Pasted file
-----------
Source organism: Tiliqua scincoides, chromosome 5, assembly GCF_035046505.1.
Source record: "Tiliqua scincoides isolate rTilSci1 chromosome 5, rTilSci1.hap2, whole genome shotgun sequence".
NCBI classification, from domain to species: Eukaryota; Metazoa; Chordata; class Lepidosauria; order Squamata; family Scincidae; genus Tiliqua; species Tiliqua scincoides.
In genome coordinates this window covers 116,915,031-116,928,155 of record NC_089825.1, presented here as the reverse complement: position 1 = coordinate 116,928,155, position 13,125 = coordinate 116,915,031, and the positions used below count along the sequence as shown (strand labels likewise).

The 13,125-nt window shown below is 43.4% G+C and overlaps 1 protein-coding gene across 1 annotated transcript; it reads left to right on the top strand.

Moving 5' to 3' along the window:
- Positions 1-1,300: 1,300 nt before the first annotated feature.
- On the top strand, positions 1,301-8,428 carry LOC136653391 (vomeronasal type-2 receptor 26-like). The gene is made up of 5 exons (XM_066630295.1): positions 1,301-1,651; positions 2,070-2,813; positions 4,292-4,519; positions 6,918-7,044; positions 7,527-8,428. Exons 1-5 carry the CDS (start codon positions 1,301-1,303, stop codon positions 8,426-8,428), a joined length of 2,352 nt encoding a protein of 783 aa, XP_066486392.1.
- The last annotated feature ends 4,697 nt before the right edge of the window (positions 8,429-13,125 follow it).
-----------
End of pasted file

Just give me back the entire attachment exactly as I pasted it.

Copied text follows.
Source organism: Tiliqua scincoides, chromosome 5, assembly GCF_035046505.1.
Source record: "Tiliqua scincoides isolate rTilSci1 chromosome 5, rTilSci1.hap2, whole genome shotgun sequence".
NCBI classification, from domain to species: Eukaryota; Metazoa; Chordata; class Lepidosauria; order Squamata; family Scincidae; genus Tiliqua; species Tiliqua scincoides.
In genome coordinates this window covers 116,915,031-116,928,155 of record NC_089825.1, presented here as the reverse complement: position 1 = coordinate 116,928,155, position 13,125 = coordinate 116,915,031, and the positions used below count along the sequence as shown (strand labels likewise).

The 13,125-nt window shown below is 43.4% G+C and overlaps 1 protein-coding gene across 1 annotated transcript; it reads left to right on the top strand.

Moving 5' to 3' along the window:
- Positions 1-1,300: 1,300 nt before the first annotated feature.
- On the top strand, positions 1,301-8,428 carry LOC136653391 (vomeronasal type-2 receptor 26-like). The gene is made up of 5 exons (XM_066630295.1): positions 1,301-1,651; positions 2,070-2,813; positions 4,292-4,519; positions 6,918-7,044; positions 7,527-8,428. Exons 1-5 carry the CDS (start codon positions 1,301-1,303, stop codon positions 8,426-8,428), a joined length of 2,352 nt encoding a protein of 783 aa, XP_066486392.1.
- The last annotated feature ends 4,697 nt before the right edge of the window (positions 8,429-13,125 follow it).